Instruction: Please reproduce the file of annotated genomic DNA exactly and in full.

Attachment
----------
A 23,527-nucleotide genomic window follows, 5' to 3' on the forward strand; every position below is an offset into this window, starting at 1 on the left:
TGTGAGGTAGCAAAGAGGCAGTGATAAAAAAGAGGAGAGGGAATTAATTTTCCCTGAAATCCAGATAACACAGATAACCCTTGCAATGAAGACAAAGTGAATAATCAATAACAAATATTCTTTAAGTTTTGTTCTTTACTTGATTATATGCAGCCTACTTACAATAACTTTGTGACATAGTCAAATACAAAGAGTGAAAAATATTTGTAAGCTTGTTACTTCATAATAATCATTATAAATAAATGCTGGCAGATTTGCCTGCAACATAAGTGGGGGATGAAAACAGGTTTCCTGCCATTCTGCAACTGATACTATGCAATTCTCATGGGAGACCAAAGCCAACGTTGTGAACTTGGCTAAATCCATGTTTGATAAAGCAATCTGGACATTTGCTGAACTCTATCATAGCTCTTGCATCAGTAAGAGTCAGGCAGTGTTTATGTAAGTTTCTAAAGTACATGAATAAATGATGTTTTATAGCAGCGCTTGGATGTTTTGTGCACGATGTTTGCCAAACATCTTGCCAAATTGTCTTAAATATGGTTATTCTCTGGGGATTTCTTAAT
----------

A 23,527-nucleotide genomic window follows, 5' to 3' on the forward strand; every position below is an offset into this window, starting at 1 on the left:
TGTGAGGTAGCAAAGAGGCAGTGATAAAAAAGAGGAGAGGGAATTAATTTTCCCTGAAATCCAGATAACACAGATAACCCTTGCAATGAAGACAAAGTGAATAATCAATAACAAATATTCTTTAAGTTTTGTTCTTTACTTGATTATATGCAGCCTACTTACAATAACTTTGTGACATAGTCAAATACAAAGAGTGAAAAATATTTGTAAGCTTGTTACTTCATAATAATCATTATAAATAAATGCTGGCAGATTTGCCTGCAACATAAGTGGGGGATGAAAACAGGTTTCCTGCCATTCTGCAACTGATACTATGCAATTCTCATGGGAGACCAAAGCCAACGTTGTGAACTTGGCTAAATCCATGTTTGATAAAGCAATCTGGACATTTGCTGAACTCTATCATAGCTCTTGCATCAGTAAGAGTCAGGCAGTGTTTATGTAAGTTTCTAAAGTACATGAATAAATGATGTTTTATAGCAGCGCTTGGATGTTTTGTGCACGATGTTTGCCAAACATCTTGCCAAATTGTCTTAAATATGGTTATTCTCTGGGGATTTCTTAAT